looked at strategies used by deaf mothers to enable children to perceive both signs
addressed to them and the toys or other objects and activities to which those signs
related. In line with studies of joint attention and early language discussed above,
they found that strategies which enabled children to perceive the signs while not
disrupting their attention were more effective than those which attempted to manipulate
the child's attention. These effective strategies included, where necessary, displacing
signs into the child's visual field or, in the case of signs involving contact with
the signer's body or face, displacing these actually onto the child. The use of
these non-disruptive strategies, by enabling the child to establish the link between
a sign and its referent, appeared to help children to "tune in" to the visual-gestural
channel through which the signs are transmitted, facilitated the development of
attentional switching between signed input and the activity in which the child was
engaged, and was associated with faster lexical development.
Clibbens, Powell and Atkinson (in
press) carried out an analysis of signs addressed to children with Down
syndrome, using the categorisation system discussed briefly above. When signs were
addressed to the children they were able to perceive both sign and referent much
of the time. Nevertheless the range of strategies used by mothers of children with
Down syndrome was limited, and there was clearly much scope for adopting successful
strategies used by deaf mothers in order to increase the number of signs perceived
by children. This applies particularly to signs involving contact with the signer's
face, which are very difficult to present in such a way that the child can perceive
them without disrupting the activity in which the child is engaged: as noted above,
these can be displaced onto the child's face initially. Once the children have tuned
in, and developed the ability to switch attention, the signer can revert to signing
in the typical location. Anecdotal evidence from individual interventions by speech
and language therapists suggests that the adoption of these strategies is likely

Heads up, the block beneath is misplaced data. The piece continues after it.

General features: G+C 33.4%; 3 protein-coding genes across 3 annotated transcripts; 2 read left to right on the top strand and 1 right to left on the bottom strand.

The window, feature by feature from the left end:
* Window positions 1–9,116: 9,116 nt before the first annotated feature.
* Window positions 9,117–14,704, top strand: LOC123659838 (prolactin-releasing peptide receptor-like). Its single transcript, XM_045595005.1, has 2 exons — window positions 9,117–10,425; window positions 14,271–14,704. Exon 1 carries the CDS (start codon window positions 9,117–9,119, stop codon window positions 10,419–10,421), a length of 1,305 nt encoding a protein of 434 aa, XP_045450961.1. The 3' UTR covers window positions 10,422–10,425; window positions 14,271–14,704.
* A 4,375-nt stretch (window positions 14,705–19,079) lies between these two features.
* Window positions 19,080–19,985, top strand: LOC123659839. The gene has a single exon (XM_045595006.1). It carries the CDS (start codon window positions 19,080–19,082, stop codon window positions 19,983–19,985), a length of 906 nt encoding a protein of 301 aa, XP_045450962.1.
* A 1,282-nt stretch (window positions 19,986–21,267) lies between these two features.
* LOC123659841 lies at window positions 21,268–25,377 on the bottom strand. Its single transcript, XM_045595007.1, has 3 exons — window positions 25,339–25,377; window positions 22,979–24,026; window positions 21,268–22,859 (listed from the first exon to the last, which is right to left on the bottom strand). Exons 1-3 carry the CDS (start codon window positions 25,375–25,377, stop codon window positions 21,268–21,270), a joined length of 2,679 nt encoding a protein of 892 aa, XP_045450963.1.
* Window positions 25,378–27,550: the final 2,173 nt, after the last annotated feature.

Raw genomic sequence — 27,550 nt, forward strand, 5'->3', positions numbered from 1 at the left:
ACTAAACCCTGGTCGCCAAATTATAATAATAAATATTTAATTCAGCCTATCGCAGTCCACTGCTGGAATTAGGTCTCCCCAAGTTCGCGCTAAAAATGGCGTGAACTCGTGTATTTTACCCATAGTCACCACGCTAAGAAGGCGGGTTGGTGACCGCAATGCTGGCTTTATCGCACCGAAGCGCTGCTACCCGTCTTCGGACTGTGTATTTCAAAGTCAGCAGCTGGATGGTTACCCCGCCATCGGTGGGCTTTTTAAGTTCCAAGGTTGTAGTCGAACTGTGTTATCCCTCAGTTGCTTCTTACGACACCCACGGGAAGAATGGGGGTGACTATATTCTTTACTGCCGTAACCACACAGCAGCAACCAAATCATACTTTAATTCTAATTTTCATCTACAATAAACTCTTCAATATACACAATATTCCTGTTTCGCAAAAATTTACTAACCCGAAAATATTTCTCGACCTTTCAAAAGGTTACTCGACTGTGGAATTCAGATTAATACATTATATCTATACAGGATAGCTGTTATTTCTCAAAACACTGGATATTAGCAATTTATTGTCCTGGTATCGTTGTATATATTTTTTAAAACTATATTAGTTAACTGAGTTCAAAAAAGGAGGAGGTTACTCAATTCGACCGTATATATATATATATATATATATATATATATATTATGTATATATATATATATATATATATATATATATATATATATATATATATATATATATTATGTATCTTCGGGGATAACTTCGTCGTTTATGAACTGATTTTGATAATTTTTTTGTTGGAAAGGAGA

to be effective with children with Down syndrome, but a larger-scale, controlled,
follow-up study is now required.
As the above review indicates, there is substantial, and growing, evidence for the
effectiveness of signing in promoting language and communication in children and
adults with Down syndrome, with suggestions of wider benefits. It is sometimes argued
that other augmentative and alternative communication systems (such as graphic symbols)
are more appropriate than signs because of the level of production skills required
for signing, the demands on recall memory (as opposed to recognition memory, required
for symbol use) and the need for a communication partner to have knowledge of the
system (see discussion in von
Tetzchner & Martinsen, 1992, Chapter 2, pp.20-26). However, signing
has some advantages over other systems, as argued by Clibbens, Powell and Grove
- signing is an "unaided" system, which does not require special equipment
- communication is direct, involving normal patterns of eye-gaze and turn-taking
- signs derive from a natural language system and can be extended grammatically
Signs can be, and frequently are, used in combination with graphic symbols. Symbols
themselves are normally combined with the use of printed words, so there is no need
for use of one system necessarily to rule out the use of another. One issue that
does require more research, however, is that of how joint attention may be promoted
with children using symbols and other alternative communication systems. There is
also a need for more basic research on the use of different forms of language and
communication system in relation to the perceptual, attentional and cognitive abilities
of people with Down syndrome.
Dr John Clibbens, Department of Psychology, University of Plymouth, Drake Circus,
Plymouth PL4 8AA, United Kingdom. • Telephone +44 (0)1752 233143 • Facsimile +44
(0)1752 233176 • E-mail: email@example.com
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RLI incorporates best practice in structured activities delivered in fast-paced daily teaching sessions. It was evaluated in a randomised controlled trial and found to improve rates of progress compared to ordinary teaching.